When considering some of the gloomier philosophical schools of thought, one doesn’t immediately tend to think of raucous partying and fun. But the concept of a late-night romp isn’t very far from the nearest watering hole. As an example, the excellent tragicomedy movie “In Bruges” is an absurd narrative that takes place almost entirely in the vicinity of rustic Belgian pubs — not that the plot has anything to do with that, but the uplifting feel of partying is juxtaposed very nicely. Note that this column is not a call of invitation to go partying but a reflection on our relationship with socializing in a lighter environment.
Existentialism is typically known as one of the less cheerful outlooks of existence because of its focus of pondering the abject meaninglessness of life. However, existentialists Jean-Paul Sartre and Simone de Beauvoir, both acclaimed existentialists of their time, were ardent party-goers at their polygamous relationship’s peak. France is known for its flamboyant ambience, the exciting nightlife that we read about even today, which both de Beauvoir and Sartre were known to partake in frequently.
It has been over a year since I stepped foot onto the sticky-wet flooring of any of the esteemed establishments down Welch Avenue in Ames. These places are not much different to those Parisian discotheques in that they offer an avenue, a shared space in which to let loose. It is but inevitable that these places will see a rapid rise in foot traffic over Finals Week, especially since it’s much safer to venture out now than it was a couple semesters ago.
Absurdist Albert Camus, contemporary philosopher and acquaintance of the existentialists, would also engage in the wartime celebrations of Sartre and de Beauvoir. Sartre himself, who has said that “Hell is other people,” liked to party hard and effectively have convoluted ideas, which would then fall apart after the intoxicants had worn off. These philosophers frowned down upon the seriousness of life, instead embracing these moments of rebellion while the rest of their lives were spent in anxiety.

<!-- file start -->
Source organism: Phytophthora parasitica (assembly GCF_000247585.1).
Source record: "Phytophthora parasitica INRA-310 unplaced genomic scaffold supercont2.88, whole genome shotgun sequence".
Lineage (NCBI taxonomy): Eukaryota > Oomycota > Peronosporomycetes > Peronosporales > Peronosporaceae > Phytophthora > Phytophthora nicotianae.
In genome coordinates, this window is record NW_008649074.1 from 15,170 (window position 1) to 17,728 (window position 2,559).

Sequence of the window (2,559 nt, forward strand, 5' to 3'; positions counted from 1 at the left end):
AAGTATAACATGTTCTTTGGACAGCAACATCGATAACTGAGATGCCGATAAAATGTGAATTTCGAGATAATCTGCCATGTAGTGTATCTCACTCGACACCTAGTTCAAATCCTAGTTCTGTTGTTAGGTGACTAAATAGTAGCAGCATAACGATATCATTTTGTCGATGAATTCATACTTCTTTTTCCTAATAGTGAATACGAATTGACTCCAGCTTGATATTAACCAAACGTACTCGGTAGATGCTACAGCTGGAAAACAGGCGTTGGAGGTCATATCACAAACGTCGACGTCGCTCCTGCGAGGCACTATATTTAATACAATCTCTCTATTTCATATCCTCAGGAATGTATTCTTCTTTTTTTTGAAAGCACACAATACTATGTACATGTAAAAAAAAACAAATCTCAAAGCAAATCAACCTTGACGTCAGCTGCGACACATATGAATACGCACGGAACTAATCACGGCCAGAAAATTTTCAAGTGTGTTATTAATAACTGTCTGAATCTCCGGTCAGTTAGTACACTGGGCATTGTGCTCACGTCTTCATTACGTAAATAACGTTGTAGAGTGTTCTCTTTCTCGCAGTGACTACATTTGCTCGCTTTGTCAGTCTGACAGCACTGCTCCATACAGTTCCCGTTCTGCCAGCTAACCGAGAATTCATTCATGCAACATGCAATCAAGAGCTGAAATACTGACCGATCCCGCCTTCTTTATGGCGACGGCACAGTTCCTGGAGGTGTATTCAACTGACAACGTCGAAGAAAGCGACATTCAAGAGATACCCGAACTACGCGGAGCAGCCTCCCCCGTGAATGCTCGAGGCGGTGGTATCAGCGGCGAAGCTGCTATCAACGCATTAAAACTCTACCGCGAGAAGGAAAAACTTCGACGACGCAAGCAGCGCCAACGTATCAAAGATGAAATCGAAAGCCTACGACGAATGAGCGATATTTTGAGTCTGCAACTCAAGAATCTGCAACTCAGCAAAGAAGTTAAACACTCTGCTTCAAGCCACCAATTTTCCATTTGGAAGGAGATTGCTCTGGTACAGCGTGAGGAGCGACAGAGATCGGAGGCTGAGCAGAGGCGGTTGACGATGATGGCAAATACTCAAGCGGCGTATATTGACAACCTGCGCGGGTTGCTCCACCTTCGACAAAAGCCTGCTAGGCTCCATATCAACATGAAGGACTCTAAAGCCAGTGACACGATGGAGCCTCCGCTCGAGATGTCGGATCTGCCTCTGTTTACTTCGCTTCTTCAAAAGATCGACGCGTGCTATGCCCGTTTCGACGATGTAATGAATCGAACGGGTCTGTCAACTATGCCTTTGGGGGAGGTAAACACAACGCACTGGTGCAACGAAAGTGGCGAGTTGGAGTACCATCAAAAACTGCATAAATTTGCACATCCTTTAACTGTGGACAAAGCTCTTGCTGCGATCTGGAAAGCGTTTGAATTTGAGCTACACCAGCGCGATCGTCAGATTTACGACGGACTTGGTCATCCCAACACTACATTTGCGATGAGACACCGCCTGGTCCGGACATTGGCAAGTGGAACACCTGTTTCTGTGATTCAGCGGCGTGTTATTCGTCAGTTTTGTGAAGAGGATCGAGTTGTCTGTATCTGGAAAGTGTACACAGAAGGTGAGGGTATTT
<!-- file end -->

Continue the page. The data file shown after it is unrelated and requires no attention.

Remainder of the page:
There’s a reason “Friday After Class” is such a popular thing, and — even through the pandemic — we’ve seen people thronging to those few hours of hanging out with strangers in a structure that isn’t restricted. Singing, dancing, making friends on the fly — heck, about three-fourths of all my Snapchat friends are people I met at the bars. With the widespread vaccinations going on, I think we’ll have way more people going out over summer.
But in many cases, balance is crucial — partying all-out every day will only take away the refreshing nature of these social gatherings. Relying on these outings as a form of total escapism is in bad faith; instead, one should vigilantly strengthen their self-reliance and carefully strike a balance between accepting the utter seriousness of life and also challenging its notions.
In quarantine, having a tiny but safe social bubble in which to engage in such gatherings has helped my mental health immensely. As the existential motto goes, the meaning of life is a faraway dream that’s way too exhausting to chase 24/7, so why not groggily launch a frisbee at a grill right now? As the battle against COVID-19 seems winnable in the near future, we must appreciate being in the presence of others, pushing back against the despair through a shared sense of ecstasy. Stay hydrated.